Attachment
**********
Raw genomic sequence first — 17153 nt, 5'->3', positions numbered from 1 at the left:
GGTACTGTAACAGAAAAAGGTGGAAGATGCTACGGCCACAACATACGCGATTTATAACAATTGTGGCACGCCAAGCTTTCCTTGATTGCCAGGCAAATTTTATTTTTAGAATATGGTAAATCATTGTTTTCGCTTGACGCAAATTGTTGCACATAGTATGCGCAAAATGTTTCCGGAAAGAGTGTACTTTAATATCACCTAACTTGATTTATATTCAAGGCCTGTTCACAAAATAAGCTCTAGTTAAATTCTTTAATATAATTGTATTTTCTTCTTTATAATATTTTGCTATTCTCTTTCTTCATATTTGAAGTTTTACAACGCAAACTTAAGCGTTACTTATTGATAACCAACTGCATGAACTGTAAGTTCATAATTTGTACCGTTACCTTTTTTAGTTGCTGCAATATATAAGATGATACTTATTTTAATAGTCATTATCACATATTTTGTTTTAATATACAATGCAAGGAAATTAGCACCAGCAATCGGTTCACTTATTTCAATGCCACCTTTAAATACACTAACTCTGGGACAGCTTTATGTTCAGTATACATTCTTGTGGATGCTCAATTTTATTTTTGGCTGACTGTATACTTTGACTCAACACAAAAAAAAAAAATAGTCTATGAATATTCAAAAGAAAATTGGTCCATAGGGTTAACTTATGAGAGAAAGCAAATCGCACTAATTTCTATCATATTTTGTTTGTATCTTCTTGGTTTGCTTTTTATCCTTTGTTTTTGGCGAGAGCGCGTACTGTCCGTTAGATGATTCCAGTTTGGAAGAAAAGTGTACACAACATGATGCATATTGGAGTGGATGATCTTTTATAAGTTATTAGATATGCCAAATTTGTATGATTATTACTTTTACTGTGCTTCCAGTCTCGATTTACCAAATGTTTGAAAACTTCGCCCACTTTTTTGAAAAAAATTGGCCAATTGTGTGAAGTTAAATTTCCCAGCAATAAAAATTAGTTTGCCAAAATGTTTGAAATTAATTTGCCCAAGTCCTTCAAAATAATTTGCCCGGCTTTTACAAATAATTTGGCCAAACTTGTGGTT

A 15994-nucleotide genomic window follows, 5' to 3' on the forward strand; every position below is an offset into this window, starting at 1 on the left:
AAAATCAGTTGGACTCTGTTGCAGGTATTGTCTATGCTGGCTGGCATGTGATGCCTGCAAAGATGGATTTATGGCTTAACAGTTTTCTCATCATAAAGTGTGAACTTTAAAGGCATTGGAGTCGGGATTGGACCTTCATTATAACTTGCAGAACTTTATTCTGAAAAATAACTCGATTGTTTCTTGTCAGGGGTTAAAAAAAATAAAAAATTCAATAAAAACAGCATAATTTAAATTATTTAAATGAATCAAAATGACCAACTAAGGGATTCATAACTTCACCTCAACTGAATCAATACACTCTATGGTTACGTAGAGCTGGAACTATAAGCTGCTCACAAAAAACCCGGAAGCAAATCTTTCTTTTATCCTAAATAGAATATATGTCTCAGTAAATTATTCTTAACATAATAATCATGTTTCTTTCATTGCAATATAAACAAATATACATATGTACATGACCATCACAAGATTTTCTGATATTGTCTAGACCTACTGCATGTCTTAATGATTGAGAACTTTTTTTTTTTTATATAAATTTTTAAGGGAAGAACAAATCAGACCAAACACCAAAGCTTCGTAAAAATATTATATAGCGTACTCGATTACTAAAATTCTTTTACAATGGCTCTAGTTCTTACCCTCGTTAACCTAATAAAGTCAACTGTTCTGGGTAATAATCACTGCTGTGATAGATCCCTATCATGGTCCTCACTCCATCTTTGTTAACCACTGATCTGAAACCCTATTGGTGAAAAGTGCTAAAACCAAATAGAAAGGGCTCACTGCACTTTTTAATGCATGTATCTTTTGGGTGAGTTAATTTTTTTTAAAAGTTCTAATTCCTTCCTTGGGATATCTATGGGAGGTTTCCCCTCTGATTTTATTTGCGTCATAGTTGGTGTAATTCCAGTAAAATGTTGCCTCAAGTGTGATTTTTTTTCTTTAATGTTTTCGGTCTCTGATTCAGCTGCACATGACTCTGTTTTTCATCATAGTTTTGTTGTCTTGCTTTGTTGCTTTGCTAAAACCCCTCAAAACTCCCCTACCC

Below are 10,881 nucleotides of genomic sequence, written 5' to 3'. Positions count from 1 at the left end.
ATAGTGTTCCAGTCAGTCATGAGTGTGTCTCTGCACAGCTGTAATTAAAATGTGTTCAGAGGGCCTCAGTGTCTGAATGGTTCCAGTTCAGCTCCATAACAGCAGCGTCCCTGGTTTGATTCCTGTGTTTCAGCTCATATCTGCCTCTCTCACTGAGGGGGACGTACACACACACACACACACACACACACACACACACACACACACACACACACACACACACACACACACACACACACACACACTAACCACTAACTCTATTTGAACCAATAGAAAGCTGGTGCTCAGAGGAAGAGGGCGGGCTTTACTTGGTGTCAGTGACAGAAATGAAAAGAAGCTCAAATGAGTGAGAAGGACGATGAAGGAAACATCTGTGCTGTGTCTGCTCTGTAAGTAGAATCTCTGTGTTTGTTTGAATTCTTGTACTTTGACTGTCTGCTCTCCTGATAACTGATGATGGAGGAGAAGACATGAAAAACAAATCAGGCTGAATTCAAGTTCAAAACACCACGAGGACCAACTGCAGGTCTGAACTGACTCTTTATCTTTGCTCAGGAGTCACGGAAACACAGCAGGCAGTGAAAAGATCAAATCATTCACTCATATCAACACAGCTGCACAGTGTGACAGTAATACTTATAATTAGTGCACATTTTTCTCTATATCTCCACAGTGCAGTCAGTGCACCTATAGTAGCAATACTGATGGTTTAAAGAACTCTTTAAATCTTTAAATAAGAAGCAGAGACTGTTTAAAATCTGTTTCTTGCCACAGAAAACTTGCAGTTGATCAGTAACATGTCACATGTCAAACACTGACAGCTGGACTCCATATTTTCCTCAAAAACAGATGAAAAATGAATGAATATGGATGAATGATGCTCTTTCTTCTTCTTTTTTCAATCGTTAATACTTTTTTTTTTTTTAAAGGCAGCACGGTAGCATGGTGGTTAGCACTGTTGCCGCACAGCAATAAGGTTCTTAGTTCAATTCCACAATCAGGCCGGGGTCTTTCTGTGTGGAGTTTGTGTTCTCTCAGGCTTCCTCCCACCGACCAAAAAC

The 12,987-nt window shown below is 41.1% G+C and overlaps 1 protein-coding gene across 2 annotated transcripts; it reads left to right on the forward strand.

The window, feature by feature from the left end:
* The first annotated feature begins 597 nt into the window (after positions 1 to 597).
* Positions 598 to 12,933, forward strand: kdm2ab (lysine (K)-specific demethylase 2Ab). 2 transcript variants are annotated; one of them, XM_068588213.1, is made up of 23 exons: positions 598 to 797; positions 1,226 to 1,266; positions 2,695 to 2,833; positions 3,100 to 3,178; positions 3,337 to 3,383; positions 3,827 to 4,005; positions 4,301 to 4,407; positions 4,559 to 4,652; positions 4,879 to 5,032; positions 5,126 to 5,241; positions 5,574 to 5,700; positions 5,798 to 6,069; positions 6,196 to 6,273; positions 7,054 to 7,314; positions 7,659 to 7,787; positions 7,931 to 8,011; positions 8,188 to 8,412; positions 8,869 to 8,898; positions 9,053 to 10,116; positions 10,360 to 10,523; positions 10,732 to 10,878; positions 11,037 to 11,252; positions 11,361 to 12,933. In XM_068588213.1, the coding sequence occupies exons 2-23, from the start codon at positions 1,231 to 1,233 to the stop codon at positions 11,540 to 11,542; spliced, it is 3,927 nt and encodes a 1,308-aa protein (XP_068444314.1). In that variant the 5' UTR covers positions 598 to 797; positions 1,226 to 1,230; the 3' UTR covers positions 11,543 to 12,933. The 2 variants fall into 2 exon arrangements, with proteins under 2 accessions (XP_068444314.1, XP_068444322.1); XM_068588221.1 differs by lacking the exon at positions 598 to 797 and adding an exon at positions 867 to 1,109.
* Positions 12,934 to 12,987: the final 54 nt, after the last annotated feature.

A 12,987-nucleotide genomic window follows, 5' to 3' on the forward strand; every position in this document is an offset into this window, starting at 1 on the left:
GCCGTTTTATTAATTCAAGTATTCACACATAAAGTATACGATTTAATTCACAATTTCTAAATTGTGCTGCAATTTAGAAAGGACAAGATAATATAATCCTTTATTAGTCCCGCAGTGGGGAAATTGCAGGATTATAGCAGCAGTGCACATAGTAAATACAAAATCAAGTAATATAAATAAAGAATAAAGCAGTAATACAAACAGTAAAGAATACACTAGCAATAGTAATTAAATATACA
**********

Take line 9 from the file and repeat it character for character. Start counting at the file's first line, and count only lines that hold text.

* The first annotated feature begins 597 nt into the window (after positions 1 to 597).